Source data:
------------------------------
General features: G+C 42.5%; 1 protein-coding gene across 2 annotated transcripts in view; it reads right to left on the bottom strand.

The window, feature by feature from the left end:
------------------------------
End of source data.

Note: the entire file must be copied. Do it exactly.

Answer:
General features: G+C 42.5%; 1 protein-coding gene across 2 annotated transcripts in view; it reads right to left on the bottom strand.

The window, feature by feature from the left end: